TREES: Transportation, Energy, Environment, Sustainability

TRANSPORTATION for Peak Oil
change regional plans to anticipate Peak Oil
maintain road networks, don't expand them
upgrade Amtrak and inter-city buses
convert RV factories to make buses
local manufacture of electric cars, bicycles
no “mileage tax” to track all motorists 24/7
Hybrids should not subsidize Hummers

ENVIRONMENT Protection and Restoration
ecoforestry: selective logging to restore tree farms to forests, no clearcuts or biocides, value added products
green business, non-toxic industry, myco and bioremediation,
zero discharge, ban toxics to protect public health, shift to carbohydrate economy away from petrochemicals
reduce garbage: waste is a terrible thing to mind
intelligent (urban) design: beauty not ugliness
(prevent more strip mauls, billboards)

ENERGY for the Year 2025, Region 2050
build solar panel and wind turbine factories
convert grass seed farms to grow biofuels
require passive solar design in building codes
relocalize production to reduce consumption (fewer delivery trucks)
retrofit buildings: conservation & renewables
initiatives for sustainable jobs after Peak Oil

SUSTAINABILITY is not efficiency, it is post-petroleum
paradigm shifts: psychological and political
beyond boom and bust: steady state economy
local food security, more community gardens, teach gardening skills at neighborhood levels, protect farm soils from "development" regional inventories of food production and processing
economic stability needs democratic decisions, Campaign Finance Reform
public health: single payer health care
support local economy: strengthen local businesses, build downtown Farmers Market, not Whole Foods predator, ban big box megastores and franchises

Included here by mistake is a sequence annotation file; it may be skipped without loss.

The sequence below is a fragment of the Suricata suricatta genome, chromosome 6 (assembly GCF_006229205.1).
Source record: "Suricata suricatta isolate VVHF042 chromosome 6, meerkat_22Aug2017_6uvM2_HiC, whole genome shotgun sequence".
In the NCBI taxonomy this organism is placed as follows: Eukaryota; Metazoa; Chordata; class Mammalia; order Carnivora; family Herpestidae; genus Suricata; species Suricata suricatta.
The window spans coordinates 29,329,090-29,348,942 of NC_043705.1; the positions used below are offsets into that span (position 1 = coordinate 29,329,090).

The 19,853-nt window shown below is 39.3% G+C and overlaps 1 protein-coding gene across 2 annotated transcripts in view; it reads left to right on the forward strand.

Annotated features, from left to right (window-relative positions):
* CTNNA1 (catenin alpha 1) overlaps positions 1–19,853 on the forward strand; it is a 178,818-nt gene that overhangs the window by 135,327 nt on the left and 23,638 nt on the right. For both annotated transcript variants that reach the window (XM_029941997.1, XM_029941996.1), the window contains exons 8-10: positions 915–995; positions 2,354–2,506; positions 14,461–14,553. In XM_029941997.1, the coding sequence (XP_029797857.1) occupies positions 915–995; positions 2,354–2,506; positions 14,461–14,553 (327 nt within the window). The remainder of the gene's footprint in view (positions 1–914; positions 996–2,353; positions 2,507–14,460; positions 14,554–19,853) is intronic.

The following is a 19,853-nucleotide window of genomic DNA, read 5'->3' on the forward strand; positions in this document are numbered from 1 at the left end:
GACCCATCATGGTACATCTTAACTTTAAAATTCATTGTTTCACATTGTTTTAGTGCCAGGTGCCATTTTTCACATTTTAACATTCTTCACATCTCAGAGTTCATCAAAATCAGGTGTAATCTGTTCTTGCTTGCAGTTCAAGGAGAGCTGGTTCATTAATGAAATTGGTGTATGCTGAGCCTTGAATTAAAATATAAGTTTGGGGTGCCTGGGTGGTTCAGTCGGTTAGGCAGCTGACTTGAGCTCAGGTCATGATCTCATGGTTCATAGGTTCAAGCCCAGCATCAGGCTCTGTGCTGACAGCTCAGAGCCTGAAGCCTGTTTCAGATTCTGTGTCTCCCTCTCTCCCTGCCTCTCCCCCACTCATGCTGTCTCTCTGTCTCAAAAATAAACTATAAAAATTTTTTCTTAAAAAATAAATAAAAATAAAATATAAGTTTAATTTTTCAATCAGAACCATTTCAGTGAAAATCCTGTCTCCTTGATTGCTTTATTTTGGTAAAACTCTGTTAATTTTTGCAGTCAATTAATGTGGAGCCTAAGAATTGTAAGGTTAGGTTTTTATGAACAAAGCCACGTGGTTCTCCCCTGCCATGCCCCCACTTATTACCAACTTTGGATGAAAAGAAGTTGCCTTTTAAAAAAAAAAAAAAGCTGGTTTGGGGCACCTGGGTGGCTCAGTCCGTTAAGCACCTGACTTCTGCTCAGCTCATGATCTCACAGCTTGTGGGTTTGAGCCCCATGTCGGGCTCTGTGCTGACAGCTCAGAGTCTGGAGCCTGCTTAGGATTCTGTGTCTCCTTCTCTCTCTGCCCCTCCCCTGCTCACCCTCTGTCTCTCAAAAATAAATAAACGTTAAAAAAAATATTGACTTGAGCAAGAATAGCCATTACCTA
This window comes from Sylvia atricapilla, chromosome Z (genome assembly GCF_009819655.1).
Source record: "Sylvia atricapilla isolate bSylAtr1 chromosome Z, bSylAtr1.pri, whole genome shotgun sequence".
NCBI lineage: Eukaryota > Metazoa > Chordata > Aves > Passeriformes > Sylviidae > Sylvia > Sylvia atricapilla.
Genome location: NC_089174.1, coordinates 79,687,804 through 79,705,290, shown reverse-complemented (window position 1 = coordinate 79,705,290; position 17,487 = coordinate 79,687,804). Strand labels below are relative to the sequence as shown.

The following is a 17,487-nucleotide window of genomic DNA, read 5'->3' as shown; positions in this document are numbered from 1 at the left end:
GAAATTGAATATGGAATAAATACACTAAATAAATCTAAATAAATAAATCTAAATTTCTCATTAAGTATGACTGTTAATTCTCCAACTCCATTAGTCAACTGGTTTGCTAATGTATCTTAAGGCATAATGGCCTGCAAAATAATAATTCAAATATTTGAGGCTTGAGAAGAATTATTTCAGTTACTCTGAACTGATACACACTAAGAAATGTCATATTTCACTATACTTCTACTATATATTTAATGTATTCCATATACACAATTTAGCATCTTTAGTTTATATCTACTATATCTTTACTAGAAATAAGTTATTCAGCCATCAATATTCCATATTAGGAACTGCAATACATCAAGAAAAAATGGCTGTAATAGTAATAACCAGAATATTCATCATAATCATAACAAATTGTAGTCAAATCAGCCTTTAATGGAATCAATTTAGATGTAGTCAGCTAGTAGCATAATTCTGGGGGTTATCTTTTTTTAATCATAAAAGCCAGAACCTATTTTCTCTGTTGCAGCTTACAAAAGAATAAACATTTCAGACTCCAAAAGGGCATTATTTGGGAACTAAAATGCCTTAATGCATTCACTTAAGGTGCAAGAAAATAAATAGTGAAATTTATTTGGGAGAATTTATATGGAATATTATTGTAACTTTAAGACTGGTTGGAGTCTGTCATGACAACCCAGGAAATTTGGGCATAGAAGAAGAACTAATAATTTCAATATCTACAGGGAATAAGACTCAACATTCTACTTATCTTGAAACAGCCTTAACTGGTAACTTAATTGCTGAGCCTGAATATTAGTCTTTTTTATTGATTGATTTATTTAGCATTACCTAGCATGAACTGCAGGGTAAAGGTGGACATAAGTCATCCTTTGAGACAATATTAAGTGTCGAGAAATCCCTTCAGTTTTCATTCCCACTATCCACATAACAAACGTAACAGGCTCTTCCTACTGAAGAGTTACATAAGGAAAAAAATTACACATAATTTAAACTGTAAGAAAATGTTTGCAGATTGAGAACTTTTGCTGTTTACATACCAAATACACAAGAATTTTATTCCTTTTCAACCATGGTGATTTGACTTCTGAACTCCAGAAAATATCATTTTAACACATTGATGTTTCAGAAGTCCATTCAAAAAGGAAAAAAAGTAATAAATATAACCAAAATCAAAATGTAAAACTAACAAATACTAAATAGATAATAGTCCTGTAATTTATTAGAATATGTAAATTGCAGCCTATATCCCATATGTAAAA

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Transportation Manufacturing: Bicycles, Electric Cars, Convert RV Factories to mass transit vehicle production

The Eugene area is fortunate to have several types of transportation companies. At least four businesses manufacture bicycles (Center for Appropriate Transport, Burley, Bike Friday and Commotion), which are the most efficient mode of transportation ever invented - four times more efficient than walking, per calorie of exertion.

The “Gizmo” electric car is manufactured across the street from Bertelsen Nature Park. An updated “Gizmo” could be an important component for a local transportation industry.

Two decades ago, when the clearcutting of old growth trees reached their limits due to depletion, Lane County encouraged the development of a Recreational Vehicle industry. Now that oil extraction is near or at the peak of extraction, the future viability of this industry is in doubt. Increased oil costs will slow sales, and eventually drive these companies out of business – the only question is how expensive gas will get before these costs shut down RV production. It would be more sustainable to encourage these companies to use their technical skills to shift to Bus Rapid Transit vehicle production (which could be powered by locally manufactured biodiesel from Willamette Valley grass seed farms that convert to growing canola and meadowfoam).

The local bicycle, electric vehicle and RV companies could be critical parts for keeping the regional economy afloat after peak oil – a source for practical transportation and local jobs after gas reaches $5 per gallon. Nearly all money that is spent now on transportation systems is taken out of the community to be sent to distant factories.